Alan Sillitoe, one of the "Angry Young Men" of British fiction whose gritty realism vividly portrayed working-class life after World War II, died in London on Sunday. He was 82.
Sillitoe, born in Nottingham, dealt with factories, backstreet housing and everyday conflicts in works including Saturday Night and Sunday Morning in 1958 and The Loneliness of the Long-Distance Runner in 1959, both of which were made into major films, Reuters reports.
Sillitoe, whose provincial realism was associated with the "kitchen sink" dramas of the 1950s, left school at 14 and worked in factories in Nottingham before joining the air force as a wireless operator in what was then Malaya.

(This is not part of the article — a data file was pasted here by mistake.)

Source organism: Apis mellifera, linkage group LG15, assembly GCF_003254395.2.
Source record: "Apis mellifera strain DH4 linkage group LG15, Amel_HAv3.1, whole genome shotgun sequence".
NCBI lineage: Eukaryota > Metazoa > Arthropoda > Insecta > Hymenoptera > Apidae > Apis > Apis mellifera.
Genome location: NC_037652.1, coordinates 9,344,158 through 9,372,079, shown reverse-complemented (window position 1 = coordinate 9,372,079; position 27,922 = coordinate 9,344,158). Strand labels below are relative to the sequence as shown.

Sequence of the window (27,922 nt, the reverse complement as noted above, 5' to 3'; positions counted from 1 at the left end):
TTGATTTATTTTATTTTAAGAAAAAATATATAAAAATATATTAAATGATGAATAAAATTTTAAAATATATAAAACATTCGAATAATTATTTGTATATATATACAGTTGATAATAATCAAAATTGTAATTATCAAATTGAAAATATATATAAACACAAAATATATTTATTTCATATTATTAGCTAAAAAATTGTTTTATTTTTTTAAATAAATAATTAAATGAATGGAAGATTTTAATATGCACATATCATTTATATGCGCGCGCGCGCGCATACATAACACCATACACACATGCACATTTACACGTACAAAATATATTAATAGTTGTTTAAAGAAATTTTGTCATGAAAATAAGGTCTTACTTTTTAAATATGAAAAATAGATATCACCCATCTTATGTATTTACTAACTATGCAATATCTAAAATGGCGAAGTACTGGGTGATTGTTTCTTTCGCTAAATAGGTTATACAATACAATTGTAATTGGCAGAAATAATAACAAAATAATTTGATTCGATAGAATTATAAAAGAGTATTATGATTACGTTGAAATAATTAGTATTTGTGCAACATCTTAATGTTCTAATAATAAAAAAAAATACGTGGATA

But he became ill with tuberculosis and was confined to hospital for 18 months, during which time he began to write novels. His works also including poetry, children's books, and stage and television plays.
When he recovered he travelled to France and Spain. "He famously showed his work to a great poet, Robert Graves, who said 'Write about what you know', and in the end he started writing about Nottingham and that's where he achieved his fame," poet Ian McMillan told the BBC.
One of his most memorable observations about his trade was: "The art of writing is to explain complications of the human soul with a simplicity that can be universally understood."
The award-winning writer was married to the American poet Ruth Fainlight, with whom he had David, and adopted daughter Susan.
In 1995, his autobiography Life Without Armour was well received. In 2007, he published Gadfly - an account of his travels in Russia.
In 2008, he was recognised for his Nottingham roots and given freedom of the city.